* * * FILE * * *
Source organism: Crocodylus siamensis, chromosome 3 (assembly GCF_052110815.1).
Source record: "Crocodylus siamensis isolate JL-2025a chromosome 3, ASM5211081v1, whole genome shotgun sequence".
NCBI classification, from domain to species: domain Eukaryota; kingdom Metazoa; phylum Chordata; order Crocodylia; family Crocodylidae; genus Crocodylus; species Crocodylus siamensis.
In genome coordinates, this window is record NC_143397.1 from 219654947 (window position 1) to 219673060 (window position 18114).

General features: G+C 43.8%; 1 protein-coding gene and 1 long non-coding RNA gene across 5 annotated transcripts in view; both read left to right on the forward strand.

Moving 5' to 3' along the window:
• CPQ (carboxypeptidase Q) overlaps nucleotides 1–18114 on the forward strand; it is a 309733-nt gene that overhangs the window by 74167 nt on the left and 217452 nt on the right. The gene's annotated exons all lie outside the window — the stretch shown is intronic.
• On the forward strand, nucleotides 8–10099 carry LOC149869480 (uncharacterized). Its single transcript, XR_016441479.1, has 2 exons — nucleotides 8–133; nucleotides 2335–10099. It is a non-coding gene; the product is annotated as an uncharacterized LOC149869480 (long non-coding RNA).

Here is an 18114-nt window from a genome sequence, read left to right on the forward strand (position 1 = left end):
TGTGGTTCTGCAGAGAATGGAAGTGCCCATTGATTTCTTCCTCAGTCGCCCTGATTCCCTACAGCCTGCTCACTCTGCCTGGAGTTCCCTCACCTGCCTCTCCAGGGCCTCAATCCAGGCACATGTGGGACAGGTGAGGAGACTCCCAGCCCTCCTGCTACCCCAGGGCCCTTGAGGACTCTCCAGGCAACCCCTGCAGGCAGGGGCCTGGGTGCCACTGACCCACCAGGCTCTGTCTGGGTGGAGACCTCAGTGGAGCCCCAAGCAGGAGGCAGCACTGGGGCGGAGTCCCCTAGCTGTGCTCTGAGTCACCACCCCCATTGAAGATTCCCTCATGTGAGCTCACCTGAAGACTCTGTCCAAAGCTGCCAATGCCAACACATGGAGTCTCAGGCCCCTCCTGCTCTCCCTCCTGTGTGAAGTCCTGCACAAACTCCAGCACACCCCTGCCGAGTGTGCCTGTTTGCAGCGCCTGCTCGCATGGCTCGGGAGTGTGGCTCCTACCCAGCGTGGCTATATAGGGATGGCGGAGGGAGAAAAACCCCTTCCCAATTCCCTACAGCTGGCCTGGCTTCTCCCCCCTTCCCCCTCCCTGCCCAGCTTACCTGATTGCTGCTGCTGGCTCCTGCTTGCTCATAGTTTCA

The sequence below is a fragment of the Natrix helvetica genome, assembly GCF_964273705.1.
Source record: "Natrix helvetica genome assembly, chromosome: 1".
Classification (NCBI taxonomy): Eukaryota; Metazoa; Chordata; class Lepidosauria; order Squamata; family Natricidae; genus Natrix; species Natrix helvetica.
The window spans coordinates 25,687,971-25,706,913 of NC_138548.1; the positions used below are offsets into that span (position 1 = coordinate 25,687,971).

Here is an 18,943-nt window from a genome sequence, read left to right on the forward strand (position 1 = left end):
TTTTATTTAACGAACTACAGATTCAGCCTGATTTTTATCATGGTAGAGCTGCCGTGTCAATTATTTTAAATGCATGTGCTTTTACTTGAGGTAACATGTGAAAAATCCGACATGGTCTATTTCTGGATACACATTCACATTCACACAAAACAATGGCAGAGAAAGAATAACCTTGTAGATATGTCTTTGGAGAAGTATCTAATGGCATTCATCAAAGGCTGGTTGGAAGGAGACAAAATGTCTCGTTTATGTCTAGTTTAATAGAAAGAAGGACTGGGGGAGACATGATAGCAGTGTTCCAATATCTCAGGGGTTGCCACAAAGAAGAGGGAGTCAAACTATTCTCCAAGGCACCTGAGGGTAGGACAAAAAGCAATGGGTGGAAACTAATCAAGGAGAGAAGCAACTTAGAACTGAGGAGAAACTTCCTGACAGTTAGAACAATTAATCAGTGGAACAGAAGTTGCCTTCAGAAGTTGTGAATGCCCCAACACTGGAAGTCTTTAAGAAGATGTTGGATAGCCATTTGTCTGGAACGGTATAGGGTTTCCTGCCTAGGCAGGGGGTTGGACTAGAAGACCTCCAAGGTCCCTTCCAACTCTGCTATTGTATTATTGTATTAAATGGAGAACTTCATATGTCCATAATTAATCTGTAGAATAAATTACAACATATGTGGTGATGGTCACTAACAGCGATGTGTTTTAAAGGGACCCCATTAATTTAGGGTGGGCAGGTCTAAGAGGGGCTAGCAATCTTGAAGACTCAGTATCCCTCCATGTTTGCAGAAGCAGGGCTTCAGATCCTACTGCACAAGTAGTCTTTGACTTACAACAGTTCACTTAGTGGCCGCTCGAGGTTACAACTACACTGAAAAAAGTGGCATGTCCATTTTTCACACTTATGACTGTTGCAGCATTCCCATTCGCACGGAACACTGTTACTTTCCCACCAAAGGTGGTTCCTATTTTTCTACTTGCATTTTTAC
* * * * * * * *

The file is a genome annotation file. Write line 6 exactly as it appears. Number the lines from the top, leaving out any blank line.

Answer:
Moving 5' to 3' along the window: